Find your ancestors in Surrey Peculiars Probate index, 1660-1751

Each record includes a transcript from the original index. The detail in each transcript may vary but most will include the following:

  • Name of testator
  • Year
  • Occupation
  • Place – can either refer to a residence or an estate in the will.
  • Court – the court in which the will was proved
  • County
  • Document references – explains the type of document available and gives their archival reference information.

Locating the original documents

Where are the originals held?

All surviving probate material for this court is now held at Lambeth Palace Library.

To obtain a full copy of a Will, Administration or inventory, download an order form from their website. Complete the form (including all references etc) and return to Lambeth Palace Library who will advise you of the full cost and payment methods.

What information from the document do I need to locate the original?

  • Testator's name
  • Place
  • Year of will
  • Document reference

Discover more about these records

Prior to 1858, probate was handled by the ecclesiastical or church courts with jurisdiction in archdeaconries, dioceses of bishops (consistory courts) and provinces of the archbishops of Canterbury and York. There were also areas exempt from archidiaconal and episcopal jurisdictions known as "peculiars".

The Surrey Peculiars Probate index is an index to Wills, administrations and inventories in the Peculiar Court of the Archbishop of Canterbury in the Deanery of Croydon (Surrey) 1660-1751, which included the Surrey parishes of Barnes, Burstow, Charlwood, Cheam, Croydon, East Horsley, Merstham, Mortlake, Church Newington, Putney, Roehampton, Walworth St Peter and Wimbledon.

For further information about the Church of England courts, their hierarchy and the role of each court read the Church of England Courts. We have also provided a closer look at the hierarchy of the Surrey Peculiars court. Both are available through the Useful Links and Resources section on the main search screen.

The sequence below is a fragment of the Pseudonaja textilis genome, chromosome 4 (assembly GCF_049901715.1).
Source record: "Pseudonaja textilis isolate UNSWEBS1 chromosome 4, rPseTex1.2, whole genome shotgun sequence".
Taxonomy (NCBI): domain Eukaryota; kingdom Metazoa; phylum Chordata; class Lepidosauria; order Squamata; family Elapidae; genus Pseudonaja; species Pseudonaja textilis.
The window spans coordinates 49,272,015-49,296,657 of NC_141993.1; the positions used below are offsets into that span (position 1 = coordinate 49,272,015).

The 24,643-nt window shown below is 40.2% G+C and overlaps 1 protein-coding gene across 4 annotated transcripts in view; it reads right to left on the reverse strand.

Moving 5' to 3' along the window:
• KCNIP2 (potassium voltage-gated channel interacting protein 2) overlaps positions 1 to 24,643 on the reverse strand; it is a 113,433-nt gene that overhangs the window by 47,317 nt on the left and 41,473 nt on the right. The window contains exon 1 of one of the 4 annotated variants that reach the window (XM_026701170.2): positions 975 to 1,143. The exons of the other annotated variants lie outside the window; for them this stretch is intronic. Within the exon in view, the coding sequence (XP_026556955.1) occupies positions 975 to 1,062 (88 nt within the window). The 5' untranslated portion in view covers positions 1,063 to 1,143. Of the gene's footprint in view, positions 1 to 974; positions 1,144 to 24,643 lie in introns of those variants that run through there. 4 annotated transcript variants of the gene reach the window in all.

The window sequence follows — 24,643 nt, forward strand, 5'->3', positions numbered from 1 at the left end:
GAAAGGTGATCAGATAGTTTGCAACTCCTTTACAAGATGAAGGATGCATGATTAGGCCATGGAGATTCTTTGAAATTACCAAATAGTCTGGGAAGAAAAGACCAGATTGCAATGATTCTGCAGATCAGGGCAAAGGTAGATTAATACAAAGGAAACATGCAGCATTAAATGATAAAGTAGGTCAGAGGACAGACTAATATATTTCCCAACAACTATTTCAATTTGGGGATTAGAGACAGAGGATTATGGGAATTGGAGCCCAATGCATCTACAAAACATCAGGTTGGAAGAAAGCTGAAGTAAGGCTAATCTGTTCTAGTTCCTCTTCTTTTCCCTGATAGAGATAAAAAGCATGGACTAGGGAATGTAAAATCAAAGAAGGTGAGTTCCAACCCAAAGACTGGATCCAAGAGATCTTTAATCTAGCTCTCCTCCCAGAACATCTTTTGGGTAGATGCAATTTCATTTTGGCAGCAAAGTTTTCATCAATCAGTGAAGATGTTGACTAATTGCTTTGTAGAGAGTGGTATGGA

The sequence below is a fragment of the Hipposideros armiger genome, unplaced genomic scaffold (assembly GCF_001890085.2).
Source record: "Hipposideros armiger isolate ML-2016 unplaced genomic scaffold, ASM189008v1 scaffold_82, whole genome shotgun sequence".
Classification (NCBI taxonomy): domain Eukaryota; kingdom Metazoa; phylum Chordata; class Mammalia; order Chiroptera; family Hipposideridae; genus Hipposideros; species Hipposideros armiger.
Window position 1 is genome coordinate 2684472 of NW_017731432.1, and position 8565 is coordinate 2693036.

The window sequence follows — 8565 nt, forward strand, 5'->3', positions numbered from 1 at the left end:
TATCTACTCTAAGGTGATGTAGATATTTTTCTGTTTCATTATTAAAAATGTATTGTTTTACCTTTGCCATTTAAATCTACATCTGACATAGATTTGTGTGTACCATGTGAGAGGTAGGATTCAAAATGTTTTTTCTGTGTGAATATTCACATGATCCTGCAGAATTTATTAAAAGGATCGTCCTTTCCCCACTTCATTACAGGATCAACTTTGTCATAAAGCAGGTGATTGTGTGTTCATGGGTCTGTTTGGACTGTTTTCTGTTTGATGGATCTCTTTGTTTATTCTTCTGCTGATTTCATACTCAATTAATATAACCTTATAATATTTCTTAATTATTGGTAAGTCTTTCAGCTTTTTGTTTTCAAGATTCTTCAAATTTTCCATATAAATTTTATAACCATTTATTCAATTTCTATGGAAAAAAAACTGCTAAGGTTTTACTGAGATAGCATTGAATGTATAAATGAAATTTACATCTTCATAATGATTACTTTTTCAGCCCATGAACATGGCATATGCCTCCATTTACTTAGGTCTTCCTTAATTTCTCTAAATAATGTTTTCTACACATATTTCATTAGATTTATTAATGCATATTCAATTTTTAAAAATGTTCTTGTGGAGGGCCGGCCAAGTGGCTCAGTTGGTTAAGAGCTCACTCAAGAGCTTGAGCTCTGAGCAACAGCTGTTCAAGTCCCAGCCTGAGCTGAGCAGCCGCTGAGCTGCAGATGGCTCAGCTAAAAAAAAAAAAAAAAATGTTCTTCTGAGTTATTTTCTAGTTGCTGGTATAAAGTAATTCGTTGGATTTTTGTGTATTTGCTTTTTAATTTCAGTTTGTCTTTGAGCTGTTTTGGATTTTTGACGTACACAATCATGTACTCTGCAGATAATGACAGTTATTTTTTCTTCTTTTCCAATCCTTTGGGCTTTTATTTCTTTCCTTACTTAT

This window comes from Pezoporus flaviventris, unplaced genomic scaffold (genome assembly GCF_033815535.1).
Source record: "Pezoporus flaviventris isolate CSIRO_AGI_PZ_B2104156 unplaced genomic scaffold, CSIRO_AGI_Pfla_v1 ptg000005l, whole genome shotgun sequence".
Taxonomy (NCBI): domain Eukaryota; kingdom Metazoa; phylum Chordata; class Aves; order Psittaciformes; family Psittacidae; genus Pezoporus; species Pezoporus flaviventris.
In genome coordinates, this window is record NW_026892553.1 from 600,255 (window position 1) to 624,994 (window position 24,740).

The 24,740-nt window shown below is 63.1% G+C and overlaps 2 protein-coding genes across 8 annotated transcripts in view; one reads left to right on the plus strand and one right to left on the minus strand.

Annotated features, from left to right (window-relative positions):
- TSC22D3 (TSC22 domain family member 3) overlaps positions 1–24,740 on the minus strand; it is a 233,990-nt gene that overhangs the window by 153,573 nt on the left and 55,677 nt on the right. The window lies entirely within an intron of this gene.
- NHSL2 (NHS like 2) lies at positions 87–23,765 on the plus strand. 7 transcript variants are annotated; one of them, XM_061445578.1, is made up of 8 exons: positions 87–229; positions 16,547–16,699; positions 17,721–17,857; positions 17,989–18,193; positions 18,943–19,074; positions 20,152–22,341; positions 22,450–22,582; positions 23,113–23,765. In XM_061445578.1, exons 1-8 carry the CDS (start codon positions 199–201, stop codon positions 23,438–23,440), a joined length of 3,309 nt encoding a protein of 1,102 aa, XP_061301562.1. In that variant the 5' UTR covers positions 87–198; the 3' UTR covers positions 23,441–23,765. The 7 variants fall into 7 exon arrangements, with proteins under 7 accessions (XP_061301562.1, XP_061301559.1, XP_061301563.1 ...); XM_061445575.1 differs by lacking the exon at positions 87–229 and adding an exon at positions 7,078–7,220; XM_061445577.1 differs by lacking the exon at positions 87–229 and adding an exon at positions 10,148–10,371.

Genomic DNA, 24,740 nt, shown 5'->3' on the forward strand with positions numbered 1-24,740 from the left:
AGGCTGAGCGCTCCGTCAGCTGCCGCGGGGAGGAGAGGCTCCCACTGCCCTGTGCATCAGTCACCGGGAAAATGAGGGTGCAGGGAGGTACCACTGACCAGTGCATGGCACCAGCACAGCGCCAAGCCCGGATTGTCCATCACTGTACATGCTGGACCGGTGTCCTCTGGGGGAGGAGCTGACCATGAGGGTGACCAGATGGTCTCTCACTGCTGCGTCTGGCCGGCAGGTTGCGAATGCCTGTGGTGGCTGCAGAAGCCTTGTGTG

Document references will include the reference and folio number for the original document. The folio number identifies the group of pages, anywhere from 2 to 16, within which the will's first page appears.

Document reference also explains the type of document available.

  • Administration - If a person died without leaving a will (intestate), someone (usually a relative) could apply to the probate court for a grant of administration, which would allow them to deal with the estate.
  • Certificate of Bona Notabilia - 'Noteworthy goods'. Refers to the requirement of the Prerogative courts that only estates valued at £5 or more in more than one diocese should come within their jurisdiction.
  • Inventory - A list of the testator's property.
  • Renunciation - A document from one or more of the executors, or prospective administrators, renouncing their executorship or right to administer.
  • Will - A written statement by which a person sets out how he/she wishes their property to be distributed after their death.
  • (Genuine) Will - For probate to be granted, the will must be tested (proved) as genuine before the church courts.
  • (Spurious) Will - False, fake or illegitimate will.